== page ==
I showed students 3 websites and asked them to explain what each website had in common:
1. Google maps: Lands end to John O’Groats
2. How to make a ring wing glider
3. How to make a pancake
Once the students had worked out that they were all instructions, I then explained that an algorithm is basically a set of instructions for solving a problem.
Part 2: Card Trick
I followed this by demonstrating a simple card trick - courtesy of Mark Dorling (Digital School House). The purpose of card trick is to teach pupils about sequencing and modelling a sequence of instructions. See video below:
I followed the video exactly, including the Harry Potter story! For some reason my Year 10s appeared to love it! They even seemed to know all the answers.
At the end of the trick, I divided the students into small teams and gave each team a set of cards. I then challenged each team to try to repeat the trick and to produce step-by-step instructions. (Note: Try to encourage the students to write down every step – this is key for the next part). Alternatively, to speed things up, you could ask for a volunteer – someone confident enough to explain the trick to the rest of the class and another volunteer to write down the instructions on the board.
After each team had completed their step-by-step instructions, I reviewed their answers with the rest of the whole class. I then selected the team with the most detailed set of instructions and showed the instructions to the rest of the class. I then asked the students how could we optimise the instructions. I tried to get them to use words such as repeat or loop. I then asked the students to suggest possible benefits of optimising code – I encouraged students to think about file size, download times, loading times, debugging code and fixing errors etc. I then explained to students about how we can optimize code by using loops and sub-routines.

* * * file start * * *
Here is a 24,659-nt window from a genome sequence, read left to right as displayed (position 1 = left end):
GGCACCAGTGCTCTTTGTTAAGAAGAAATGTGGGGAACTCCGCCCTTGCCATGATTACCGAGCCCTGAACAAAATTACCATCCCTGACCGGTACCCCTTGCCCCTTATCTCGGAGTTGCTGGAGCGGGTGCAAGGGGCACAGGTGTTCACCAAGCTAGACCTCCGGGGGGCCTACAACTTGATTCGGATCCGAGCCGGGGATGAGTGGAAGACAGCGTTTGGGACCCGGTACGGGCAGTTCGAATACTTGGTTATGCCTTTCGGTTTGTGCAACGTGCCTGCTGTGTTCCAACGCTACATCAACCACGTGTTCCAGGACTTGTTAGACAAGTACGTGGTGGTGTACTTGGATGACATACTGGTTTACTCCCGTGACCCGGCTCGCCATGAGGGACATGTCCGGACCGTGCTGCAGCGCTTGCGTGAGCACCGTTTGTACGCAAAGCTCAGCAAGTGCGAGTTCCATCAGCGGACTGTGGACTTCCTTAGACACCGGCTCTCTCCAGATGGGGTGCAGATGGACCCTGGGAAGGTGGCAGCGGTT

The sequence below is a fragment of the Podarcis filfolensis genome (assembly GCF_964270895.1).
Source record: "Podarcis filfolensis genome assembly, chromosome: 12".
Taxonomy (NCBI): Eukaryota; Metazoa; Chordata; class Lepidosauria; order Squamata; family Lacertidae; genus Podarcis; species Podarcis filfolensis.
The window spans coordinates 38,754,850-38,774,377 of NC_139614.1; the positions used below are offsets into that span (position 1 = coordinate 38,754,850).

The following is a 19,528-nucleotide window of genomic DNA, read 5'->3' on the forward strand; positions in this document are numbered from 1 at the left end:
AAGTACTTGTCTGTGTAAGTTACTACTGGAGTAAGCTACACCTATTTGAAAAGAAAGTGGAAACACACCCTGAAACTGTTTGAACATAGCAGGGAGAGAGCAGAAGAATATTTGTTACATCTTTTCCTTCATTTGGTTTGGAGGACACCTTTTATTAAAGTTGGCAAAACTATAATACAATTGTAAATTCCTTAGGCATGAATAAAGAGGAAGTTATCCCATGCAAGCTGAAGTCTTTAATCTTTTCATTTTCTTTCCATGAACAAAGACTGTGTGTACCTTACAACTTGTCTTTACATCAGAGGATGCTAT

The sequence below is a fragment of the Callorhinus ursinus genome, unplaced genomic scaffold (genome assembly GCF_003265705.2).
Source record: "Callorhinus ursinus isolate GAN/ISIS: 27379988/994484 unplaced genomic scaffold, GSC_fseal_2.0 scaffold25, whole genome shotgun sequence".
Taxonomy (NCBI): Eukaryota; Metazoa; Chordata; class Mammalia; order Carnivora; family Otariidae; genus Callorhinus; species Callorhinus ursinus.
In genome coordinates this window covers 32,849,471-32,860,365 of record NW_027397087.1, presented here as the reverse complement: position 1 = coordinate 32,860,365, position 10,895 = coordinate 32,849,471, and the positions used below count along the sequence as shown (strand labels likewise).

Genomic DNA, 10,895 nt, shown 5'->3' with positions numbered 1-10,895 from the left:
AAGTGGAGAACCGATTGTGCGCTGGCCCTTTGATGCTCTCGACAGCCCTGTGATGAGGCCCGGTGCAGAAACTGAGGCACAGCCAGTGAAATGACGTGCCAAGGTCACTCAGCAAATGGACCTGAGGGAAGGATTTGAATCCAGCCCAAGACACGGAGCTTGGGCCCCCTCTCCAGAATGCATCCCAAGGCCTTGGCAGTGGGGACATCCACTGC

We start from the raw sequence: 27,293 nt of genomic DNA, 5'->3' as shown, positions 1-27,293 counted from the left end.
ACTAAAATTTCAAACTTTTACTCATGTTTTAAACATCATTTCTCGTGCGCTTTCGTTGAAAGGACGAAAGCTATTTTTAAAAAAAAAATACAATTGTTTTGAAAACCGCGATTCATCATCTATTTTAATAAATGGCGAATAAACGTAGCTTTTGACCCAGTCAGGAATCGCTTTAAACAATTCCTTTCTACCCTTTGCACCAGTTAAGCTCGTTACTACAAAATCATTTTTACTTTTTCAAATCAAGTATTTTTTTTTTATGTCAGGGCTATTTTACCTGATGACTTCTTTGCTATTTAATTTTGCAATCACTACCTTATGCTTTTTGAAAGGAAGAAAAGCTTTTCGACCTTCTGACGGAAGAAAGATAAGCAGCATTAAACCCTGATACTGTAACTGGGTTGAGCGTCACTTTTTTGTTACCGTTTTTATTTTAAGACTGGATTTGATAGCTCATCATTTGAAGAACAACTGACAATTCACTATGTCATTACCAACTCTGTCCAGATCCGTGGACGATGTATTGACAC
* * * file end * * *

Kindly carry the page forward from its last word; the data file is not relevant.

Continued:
Finally, I showed students the first task (Making the tea) as a flow chart and explained the different symbols. I then challenged the students to create a flow chart explaining how to perform the card trick. Tip: Don’t worry if the students don’t complete this exercise, the key is that they know the different flow chart symbols and understand how to model a sequence of instructions using a flow chart.